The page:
New Public Health Orders Issued In Boulder County: What To Know

BOULDER COUNTY, CO — Two new public health orders were issued Wednesday in Boulder County after a drop in coronavirus cases.

One order limits gathering sizes for people ages 18 to 22 years old, and the other order provides guidance for collegiate group homes.

“We are so pleased that the number of new COVID-19 cases in this age group has dropped significantly,” said Jeff Zayach, Boulder County Public Health executive director.

“Thank you to every single young adult in our community who has been following this order, on top of all of the other behavior changes we’ve asked of you. Your actions have made a difference!”

The county’s first order outlines four levels for gatherings for 18 to 22-year-olds:

  • No gatherings at all

  • Private gatherings of six people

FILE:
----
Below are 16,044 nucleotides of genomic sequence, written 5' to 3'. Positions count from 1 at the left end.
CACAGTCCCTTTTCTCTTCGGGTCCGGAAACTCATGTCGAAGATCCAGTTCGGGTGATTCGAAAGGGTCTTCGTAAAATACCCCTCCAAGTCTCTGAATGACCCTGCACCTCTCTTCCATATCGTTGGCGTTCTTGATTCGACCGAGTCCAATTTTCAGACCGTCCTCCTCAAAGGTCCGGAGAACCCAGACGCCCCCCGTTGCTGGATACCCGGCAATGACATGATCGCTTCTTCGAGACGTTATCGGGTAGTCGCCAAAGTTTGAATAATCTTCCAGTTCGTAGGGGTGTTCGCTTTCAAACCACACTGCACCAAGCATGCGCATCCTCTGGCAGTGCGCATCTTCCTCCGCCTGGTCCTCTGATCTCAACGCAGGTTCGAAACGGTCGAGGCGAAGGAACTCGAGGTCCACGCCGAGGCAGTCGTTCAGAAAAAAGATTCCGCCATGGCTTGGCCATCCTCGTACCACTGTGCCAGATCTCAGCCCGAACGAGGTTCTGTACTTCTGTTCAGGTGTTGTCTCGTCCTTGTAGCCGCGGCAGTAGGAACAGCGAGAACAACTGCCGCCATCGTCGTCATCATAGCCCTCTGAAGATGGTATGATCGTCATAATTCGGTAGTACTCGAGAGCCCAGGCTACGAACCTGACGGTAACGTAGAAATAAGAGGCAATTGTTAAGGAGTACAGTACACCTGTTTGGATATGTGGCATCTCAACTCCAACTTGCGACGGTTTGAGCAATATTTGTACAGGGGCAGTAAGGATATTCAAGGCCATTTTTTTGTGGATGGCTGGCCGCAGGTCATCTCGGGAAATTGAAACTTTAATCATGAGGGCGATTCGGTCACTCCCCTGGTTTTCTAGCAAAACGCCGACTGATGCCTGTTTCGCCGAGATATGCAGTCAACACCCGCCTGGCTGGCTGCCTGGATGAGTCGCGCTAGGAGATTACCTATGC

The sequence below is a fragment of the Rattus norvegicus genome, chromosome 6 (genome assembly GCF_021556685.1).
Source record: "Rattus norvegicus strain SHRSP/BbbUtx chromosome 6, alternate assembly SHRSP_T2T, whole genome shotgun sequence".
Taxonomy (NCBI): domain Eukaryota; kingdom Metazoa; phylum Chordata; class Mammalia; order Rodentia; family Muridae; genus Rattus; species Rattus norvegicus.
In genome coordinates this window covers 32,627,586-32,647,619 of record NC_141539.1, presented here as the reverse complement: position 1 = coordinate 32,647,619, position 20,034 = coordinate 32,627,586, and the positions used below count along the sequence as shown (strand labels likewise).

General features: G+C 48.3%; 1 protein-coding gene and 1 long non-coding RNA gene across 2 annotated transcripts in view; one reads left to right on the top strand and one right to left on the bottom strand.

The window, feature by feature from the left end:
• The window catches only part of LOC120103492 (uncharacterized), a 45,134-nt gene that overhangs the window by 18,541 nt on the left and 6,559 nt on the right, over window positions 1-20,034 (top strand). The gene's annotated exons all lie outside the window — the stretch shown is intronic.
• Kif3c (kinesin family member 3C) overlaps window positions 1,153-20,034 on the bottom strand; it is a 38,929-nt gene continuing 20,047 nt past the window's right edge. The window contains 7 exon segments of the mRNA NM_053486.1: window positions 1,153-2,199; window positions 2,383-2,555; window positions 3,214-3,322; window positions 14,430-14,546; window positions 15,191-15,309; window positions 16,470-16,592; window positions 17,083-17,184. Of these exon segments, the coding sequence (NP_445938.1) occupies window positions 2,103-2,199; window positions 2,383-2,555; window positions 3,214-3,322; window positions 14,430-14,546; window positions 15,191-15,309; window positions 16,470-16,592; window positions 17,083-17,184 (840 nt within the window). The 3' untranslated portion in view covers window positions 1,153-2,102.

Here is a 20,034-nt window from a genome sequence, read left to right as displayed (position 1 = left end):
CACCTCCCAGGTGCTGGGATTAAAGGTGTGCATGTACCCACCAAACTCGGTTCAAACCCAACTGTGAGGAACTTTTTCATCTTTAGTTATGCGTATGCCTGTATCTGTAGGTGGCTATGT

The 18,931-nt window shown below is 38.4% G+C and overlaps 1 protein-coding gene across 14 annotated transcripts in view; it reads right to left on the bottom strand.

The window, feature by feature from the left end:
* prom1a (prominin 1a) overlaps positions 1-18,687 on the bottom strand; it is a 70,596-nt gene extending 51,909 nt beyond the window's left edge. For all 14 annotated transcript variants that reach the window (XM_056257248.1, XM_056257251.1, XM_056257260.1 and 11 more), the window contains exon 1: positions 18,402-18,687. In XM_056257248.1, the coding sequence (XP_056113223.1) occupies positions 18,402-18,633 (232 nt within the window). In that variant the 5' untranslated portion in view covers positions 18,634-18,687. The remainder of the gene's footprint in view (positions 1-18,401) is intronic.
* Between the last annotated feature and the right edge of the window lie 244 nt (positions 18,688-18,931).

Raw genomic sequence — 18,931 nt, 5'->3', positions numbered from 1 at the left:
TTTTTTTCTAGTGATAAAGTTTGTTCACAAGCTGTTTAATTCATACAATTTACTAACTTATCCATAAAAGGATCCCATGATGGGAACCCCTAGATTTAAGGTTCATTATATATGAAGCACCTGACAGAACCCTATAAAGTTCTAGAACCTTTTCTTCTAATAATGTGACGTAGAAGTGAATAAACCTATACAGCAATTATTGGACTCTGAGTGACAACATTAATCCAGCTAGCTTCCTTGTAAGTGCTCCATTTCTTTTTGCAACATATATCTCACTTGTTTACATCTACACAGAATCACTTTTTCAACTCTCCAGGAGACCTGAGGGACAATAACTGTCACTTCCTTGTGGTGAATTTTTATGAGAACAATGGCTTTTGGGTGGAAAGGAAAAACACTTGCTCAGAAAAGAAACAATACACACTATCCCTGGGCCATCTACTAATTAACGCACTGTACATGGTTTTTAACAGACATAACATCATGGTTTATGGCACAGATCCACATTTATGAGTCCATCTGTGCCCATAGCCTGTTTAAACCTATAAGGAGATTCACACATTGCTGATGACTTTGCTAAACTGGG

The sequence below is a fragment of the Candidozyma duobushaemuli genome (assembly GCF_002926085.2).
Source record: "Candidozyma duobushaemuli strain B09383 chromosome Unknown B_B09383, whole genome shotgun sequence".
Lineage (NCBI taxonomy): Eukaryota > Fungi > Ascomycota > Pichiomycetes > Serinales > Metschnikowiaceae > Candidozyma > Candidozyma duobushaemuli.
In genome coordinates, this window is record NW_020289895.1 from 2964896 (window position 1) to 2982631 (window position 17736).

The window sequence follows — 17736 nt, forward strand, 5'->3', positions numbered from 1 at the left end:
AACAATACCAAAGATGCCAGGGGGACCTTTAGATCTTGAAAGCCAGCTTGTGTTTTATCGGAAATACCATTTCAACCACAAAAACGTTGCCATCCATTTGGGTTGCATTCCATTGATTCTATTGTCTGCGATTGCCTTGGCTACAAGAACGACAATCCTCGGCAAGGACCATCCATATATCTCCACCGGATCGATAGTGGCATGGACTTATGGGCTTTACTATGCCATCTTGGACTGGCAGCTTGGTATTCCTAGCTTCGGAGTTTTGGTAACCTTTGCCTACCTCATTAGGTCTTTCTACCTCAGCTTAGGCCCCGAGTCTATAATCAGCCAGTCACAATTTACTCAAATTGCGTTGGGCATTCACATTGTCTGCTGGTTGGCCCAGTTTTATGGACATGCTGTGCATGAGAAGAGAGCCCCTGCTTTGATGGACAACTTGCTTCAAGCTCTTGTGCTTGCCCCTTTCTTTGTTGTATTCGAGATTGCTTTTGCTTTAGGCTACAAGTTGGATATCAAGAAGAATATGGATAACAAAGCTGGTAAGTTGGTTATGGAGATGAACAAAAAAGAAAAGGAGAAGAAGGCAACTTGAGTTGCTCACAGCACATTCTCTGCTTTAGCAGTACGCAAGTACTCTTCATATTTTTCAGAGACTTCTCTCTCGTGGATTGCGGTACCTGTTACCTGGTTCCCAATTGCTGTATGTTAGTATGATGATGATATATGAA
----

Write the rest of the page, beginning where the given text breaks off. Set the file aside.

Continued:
• Attendance at regulated events

  • Gathering sizes permitted under the state dial level for Boulder County

“The metrics that trigger changes in restrictions between levels are largely influenced by individual behaviors, so they create incentives for young adults,” Zayach said.

The levels are based on:

  • Testing goals

  • Cases per 100,000 among people ages 18 to 22

  • The positivity rate among college-age students

  • Number of CU students tested

  • Cooperation with contact tracing

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Movement to ease restrictions on gatherings will be based on a 14-day positivity rate and 14-day cases per 100,000; while movement to more restrictive levels will be based on a 5-day positivity rate and 5-day cases-per-100,000 metrics. Any movement between levels will be decided and announced by Boulder County Public Health, officials said.